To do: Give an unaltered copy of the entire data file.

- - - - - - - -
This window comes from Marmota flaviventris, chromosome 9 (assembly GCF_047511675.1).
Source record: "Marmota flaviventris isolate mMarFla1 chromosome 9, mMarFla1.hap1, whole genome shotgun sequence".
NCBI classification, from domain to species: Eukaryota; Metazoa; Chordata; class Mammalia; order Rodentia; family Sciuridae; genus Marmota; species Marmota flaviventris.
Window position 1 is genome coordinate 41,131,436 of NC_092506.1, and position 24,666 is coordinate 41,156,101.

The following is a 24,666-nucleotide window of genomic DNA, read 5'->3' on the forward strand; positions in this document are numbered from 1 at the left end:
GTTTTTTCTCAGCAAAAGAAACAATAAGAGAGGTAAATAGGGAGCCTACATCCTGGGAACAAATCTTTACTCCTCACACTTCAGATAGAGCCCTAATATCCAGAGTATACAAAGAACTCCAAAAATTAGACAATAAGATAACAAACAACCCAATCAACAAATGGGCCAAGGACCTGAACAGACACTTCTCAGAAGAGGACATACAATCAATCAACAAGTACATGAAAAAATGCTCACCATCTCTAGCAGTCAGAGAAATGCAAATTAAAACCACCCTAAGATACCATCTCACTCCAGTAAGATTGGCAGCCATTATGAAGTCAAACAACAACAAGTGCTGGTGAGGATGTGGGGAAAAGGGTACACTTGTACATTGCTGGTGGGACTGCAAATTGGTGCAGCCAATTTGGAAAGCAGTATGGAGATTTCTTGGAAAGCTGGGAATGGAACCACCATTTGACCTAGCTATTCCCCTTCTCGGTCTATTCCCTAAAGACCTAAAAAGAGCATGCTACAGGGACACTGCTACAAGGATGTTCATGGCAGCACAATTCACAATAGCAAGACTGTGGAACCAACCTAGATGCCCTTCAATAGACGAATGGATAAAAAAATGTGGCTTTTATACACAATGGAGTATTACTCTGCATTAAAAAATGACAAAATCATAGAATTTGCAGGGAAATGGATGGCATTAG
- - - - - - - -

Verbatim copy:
This window comes from Marmota flaviventris, chromosome 9 (assembly GCF_047511675.1).
Source record: "Marmota flaviventris isolate mMarFla1 chromosome 9, mMarFla1.hap1, whole genome shotgun sequence".
NCBI classification, from domain to species: Eukaryota; Metazoa; Chordata; class Mammalia; order Rodentia; family Sciuridae; genus Marmota; species Marmota flaviventris.
Window position 1 is genome coordinate 41,131,436 of NC_092506.1, and position 24,666 is coordinate 41,156,101.

The following is a 24,666-nucleotide window of genomic DNA, read 5'->3' on the forward strand; positions in this document are numbered from 1 at the left end:
GTTTTTTCTCAGCAAAAGAAACAATAAGAGAGGTAAATAGGGAGCCTACATCCTGGGAACAAATCTTTACTCCTCACACTTCAGATAGAGCCCTAATATCCAGAGTATACAAAGAACTCCAAAAATTAGACAATAAGATAACAAACAACCCAATCAACAAATGGGCCAAGGACCTGAACAGACACTTCTCAGAAGAGGACATACAATCAATCAACAAGTACATGAAAAAATGCTCACCATCTCTAGCAGTCAGAGAAATGCAAATTAAAACCACCCTAAGATACCATCTCACTCCAGTAAGATTGGCAGCCATTATGAAGTCAAACAACAACAAGTGCTGGTGAGGATGTGGGGAAAAGGGTACACTTGTACATTGCTGGTGGGACTGCAAATTGGTGCAGCCAATTTGGAAAGCAGTATGGAGATTTCTTGGAAAGCTGGGAATGGAACCACCATTTGACCTAGCTATTCCCCTTCTCGGTCTATTCCCTAAAGACCTAAAAAGAGCATGCTACAGGGACACTGCTACAAGGATGTTCATGGCAGCACAATTCACAATAGCAAGACTGTGGAACCAACCTAGATGCCCTTCAATAGACGAATGGATAAAAAAATGTGGCTTTTATACACAATGGAGTATTACTCTGCATTAAAAAATGACAAAATCATAGAATTTGCAGGGAAATGGATGGCATTAG